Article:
Those who self-harm commonly do so to cope with painful underlying emotions. However, this short-term fix can lead to even more distressing emotions down the road. When a person uses self-harm as a coping tool, they don’t learn healthy ways to manage difficult emotions. The result can be a cycle of self-harming behavior that involves a triggering negative emotion, the urge to self-harm, the act of self-harming, temporary relief, shame, and the return of emotional pain.
Potential outcomes of engaging in self-harm include:
- Serious injuries, such as bruising and tissue damage
- Intense guilt or shame, which can contribute to a cycle of self-destructive behavior
- Infections due to injuries such as open wounds
- Avoidance of social, work, or academic opportunities
- Onset of co-occurring mental health concerns
- Increased risk for death by suicide
Engaging in self-harm can lead to negative outcomes. However, professional treatment can help those who self-harm heal. It is possible to interrupt the cycle of self-harm and learn healthy coping strategies that can lead to a fulfilling lifestyle.
An international study published by Frontiers in Psychology reports the following facts and statistics about self-harm:
- Approximately 7.5%-46.5% of adolescents self-harm.
- Around 38.9% of college students have engaged in self-harm.
- Risk factors for self-harm include childhood abuse, stressful life events, and separation from a parent. Members of the LGBTQ+ community and those who have been bullied are also at risk for engaging in self-harm.
- Research shows that women are more likely than men to engage in self-harm.
- The onset of self-harm typically occurs between the ages of 12 and 14.
- Those who engage in self-harm often have co-occurring mental health concerns and substance use disorders.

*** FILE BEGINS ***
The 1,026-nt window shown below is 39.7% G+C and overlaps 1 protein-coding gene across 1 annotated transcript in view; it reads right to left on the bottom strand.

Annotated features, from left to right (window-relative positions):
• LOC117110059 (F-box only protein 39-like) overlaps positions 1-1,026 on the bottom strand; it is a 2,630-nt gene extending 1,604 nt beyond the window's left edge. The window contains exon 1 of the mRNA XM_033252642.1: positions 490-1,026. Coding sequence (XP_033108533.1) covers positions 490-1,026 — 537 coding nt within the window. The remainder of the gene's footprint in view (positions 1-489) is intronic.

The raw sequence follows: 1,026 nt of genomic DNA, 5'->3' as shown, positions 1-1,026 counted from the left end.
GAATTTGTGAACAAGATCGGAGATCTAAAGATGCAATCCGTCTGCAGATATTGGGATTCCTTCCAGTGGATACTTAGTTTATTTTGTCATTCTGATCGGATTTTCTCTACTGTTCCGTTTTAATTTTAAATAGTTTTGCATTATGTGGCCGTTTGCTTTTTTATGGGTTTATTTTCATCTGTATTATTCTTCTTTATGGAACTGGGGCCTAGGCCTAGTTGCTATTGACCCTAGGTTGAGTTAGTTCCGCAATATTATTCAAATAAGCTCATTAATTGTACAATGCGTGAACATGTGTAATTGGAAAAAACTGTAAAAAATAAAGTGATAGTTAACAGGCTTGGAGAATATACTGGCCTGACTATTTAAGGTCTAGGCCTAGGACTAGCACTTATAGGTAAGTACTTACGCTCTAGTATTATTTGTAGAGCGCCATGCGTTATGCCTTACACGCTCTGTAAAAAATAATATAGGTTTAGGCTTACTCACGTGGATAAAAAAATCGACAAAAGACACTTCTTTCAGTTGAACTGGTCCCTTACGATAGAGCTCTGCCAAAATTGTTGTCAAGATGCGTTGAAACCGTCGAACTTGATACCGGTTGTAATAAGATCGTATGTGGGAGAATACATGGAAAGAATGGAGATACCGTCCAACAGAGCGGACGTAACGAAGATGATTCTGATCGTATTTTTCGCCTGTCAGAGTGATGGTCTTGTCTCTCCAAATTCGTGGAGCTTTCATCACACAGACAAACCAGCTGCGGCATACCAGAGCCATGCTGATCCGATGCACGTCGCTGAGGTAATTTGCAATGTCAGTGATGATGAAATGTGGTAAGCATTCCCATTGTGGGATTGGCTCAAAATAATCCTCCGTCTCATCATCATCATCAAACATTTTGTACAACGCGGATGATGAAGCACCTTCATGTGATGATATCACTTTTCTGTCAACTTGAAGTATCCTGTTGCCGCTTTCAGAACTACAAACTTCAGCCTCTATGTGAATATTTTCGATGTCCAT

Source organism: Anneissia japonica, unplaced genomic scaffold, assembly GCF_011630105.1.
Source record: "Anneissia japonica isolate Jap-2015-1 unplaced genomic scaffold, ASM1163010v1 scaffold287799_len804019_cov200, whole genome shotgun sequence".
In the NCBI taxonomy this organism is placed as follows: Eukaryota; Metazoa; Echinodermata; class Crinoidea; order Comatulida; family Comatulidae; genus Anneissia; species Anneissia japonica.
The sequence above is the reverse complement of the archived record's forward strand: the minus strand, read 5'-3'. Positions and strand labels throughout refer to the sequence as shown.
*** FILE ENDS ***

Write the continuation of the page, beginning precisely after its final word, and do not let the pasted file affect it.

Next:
This study’s findings show that early prevention can be important for helping those who self-harm. If you or a loved one is engaging in self-harm behaviors, receiving professional help can be crucial.
How To Help a Loved One
Because of the often secretive nature of self-harm behaviors, it can be difficult to know for sure if a loved one is self-harming. If you see indications that your loved one may be self-harming, here are some steps you can take to support them:
- Make time to talk: Choosing a specific time and a location where you and your loved one can have a private meeting can create the appropriate environment for a discussion.
- Actively listen: While you may feel the urge to lecture your loved one about why they shouldn’t self-harm, actively listening and trying to understand their feelings and actions can be more effective. If your loved one feels comfortable sharing their feelings, they can find the courage to get further help.
- Educate yourself on self-harm: Understanding the psychology behind self-harm and researching the behavioral healthcare options that are effective in treating self-harm can help you understand and care for your loved one.
- Resist passing judgment: If your loved one feels judged and misunderstood, they may feel that they need to continue to hide their emotions and actions from you.